Toshiba is to demonstrate a novel system concept combining solar photovoltaic generation, energy storage, hydrogen producing water electrolysis and fuel cells for disaster preparedness and energy management.
Under an agreement with Kawasaki City, the system will be set up in the Kawasaki Marien public facility – a designated emergency evacuation area – and Higashi-Ogishima-Naka Park in the Kawasaki Port area. The demonstration will run for five years from April 2015 through 2020.
PV and hydrogen
In the system, electricity generated from the PV installations is used to electrolyze water to produce hydrogen. The hydrogen is stored in a hydrogen tank and used in the fuel cells to provide electricity and hot water.
Under normal circumstances, the system will be used to contribute to peak shifting and peak cutting of power used in the Kawasaki Marien public facility and Higashi-Ogishima-Naka Park, through optimized control of the generation and storage.
In times of disaster, the system should be able to provide an estimated 300 evacuees with electricity and hot water for about one week.
The system will comprise 25kW of PV, with Toshiba’s long-life SCiB lithium battery for storage and Ene-farm pure hydrogen fuel cells. The hydrogen electrical power storage capacity is nominally 350kWh, and the hot water supply capacity is 60l/h.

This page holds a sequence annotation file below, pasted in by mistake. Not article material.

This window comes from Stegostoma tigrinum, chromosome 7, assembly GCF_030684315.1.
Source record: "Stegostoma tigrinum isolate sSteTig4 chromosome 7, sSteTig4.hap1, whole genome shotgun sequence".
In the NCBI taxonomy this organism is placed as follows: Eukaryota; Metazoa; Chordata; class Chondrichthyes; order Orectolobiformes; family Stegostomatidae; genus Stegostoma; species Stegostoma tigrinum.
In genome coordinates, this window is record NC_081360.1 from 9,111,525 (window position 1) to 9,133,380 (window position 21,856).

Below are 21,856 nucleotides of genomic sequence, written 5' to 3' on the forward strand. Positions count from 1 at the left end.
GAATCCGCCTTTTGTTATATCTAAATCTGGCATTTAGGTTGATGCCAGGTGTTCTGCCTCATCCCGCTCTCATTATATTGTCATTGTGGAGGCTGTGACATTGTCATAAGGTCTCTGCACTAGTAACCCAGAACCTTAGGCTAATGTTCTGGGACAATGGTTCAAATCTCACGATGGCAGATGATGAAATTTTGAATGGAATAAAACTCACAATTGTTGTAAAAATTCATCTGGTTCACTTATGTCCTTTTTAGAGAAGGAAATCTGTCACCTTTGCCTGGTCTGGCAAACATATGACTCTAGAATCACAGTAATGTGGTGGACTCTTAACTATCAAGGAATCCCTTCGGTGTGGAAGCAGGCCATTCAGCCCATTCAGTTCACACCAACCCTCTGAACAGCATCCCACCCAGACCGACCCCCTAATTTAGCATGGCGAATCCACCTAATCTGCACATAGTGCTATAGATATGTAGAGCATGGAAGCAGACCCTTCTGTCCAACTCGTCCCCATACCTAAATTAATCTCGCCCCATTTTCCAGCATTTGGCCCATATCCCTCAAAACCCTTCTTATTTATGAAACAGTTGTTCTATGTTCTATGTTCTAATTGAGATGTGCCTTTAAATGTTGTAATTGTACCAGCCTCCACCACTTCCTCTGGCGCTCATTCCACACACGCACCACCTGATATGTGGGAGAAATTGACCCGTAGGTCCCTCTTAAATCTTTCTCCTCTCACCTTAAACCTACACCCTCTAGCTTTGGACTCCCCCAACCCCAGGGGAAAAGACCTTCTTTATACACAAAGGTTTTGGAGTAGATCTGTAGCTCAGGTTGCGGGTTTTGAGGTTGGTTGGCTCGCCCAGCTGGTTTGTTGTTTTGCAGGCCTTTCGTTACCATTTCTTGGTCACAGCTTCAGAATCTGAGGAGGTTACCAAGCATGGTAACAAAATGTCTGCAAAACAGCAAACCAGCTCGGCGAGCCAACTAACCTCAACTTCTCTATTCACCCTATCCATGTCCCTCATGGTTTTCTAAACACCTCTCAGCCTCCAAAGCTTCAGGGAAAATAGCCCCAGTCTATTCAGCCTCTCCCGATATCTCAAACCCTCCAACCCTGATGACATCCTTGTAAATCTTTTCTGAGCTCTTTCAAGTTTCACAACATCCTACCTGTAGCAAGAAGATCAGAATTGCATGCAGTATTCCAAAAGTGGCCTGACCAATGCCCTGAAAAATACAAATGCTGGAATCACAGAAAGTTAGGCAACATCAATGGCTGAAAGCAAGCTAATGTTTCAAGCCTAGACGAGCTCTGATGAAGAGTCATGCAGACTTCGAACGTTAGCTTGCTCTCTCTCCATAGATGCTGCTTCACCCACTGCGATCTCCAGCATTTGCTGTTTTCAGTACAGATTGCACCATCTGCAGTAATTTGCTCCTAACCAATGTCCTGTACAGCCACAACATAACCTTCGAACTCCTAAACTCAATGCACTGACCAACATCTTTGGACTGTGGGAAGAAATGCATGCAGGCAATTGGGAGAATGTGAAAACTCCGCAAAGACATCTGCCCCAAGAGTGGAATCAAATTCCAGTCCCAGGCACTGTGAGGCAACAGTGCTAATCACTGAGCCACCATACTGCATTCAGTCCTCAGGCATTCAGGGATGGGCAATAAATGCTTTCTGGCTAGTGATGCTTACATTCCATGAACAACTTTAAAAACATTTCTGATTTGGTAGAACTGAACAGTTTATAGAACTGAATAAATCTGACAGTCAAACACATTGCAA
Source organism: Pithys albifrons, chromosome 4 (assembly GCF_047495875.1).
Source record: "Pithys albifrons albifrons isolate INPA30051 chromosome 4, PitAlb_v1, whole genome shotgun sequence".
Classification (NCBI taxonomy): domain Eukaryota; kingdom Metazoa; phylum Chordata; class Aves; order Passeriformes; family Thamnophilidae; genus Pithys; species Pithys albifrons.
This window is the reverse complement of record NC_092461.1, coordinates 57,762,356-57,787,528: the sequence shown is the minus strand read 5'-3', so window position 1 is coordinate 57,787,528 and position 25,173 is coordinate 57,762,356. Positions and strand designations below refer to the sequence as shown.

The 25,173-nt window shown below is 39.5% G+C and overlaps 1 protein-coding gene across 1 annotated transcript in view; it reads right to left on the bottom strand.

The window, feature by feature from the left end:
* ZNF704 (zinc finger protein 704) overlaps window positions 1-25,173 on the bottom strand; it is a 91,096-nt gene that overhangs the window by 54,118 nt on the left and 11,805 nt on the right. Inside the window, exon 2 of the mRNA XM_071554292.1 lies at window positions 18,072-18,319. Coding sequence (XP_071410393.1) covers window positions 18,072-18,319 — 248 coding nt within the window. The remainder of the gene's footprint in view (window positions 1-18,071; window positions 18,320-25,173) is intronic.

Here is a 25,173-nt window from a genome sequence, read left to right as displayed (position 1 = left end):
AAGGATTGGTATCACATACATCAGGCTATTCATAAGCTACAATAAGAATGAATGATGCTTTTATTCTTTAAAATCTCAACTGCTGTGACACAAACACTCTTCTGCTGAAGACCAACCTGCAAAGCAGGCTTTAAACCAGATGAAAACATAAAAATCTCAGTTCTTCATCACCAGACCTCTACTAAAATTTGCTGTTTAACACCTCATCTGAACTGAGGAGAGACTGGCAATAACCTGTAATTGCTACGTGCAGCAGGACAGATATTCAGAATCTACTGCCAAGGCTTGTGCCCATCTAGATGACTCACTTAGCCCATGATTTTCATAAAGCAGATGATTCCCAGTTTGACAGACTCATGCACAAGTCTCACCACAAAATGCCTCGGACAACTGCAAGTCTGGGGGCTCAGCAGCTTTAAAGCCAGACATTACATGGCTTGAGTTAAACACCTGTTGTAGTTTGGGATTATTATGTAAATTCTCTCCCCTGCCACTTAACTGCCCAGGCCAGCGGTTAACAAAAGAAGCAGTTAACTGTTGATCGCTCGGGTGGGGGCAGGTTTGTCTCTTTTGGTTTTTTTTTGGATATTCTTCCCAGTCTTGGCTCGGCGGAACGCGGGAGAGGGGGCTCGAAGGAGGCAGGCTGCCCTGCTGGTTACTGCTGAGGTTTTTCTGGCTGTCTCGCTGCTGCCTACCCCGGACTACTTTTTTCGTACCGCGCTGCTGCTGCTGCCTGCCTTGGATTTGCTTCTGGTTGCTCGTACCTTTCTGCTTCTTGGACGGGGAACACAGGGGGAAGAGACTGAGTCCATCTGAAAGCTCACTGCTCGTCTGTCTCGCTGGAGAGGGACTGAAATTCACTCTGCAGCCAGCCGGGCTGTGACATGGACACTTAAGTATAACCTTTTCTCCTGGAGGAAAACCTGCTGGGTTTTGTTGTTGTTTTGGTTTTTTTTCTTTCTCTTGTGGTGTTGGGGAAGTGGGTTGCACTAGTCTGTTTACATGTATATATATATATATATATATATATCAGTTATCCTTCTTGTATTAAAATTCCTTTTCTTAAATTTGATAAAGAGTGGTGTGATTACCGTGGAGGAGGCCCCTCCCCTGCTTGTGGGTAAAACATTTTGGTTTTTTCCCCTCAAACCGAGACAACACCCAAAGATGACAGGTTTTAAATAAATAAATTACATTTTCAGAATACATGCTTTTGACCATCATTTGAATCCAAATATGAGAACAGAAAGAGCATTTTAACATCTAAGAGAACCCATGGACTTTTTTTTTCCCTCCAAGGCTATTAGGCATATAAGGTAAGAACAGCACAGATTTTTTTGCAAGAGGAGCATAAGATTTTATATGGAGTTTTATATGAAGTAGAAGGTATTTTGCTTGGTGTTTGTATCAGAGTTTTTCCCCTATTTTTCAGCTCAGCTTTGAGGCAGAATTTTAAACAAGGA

Toshiba has been working on several projects in Kawasaki City. In October 2013 the two parties entered into agreements on collaboration and cooperation to work towards the achievement of a “Smart Community”.
Using Toshiba’s Smart Community Centre next to Kawasaki Station as the base of operations, the two parties have so far promoted measures including energy management for buildings around the station area, commercial revitalization, and electric bus operation.
The Smart Community Centre, which was completed in April 2013 and incorporates Toshiba’s intelligent building energy management system (BEMS), is intended as a showcase for smart community solutions. With a quake-absorbing structure, features include an uninterruptible power supply system monitoring the load capacity in each area of the building. In an emergency situation, the building could continue to operate for at least 72 hours, with its emergency power generators and large capacity water tank.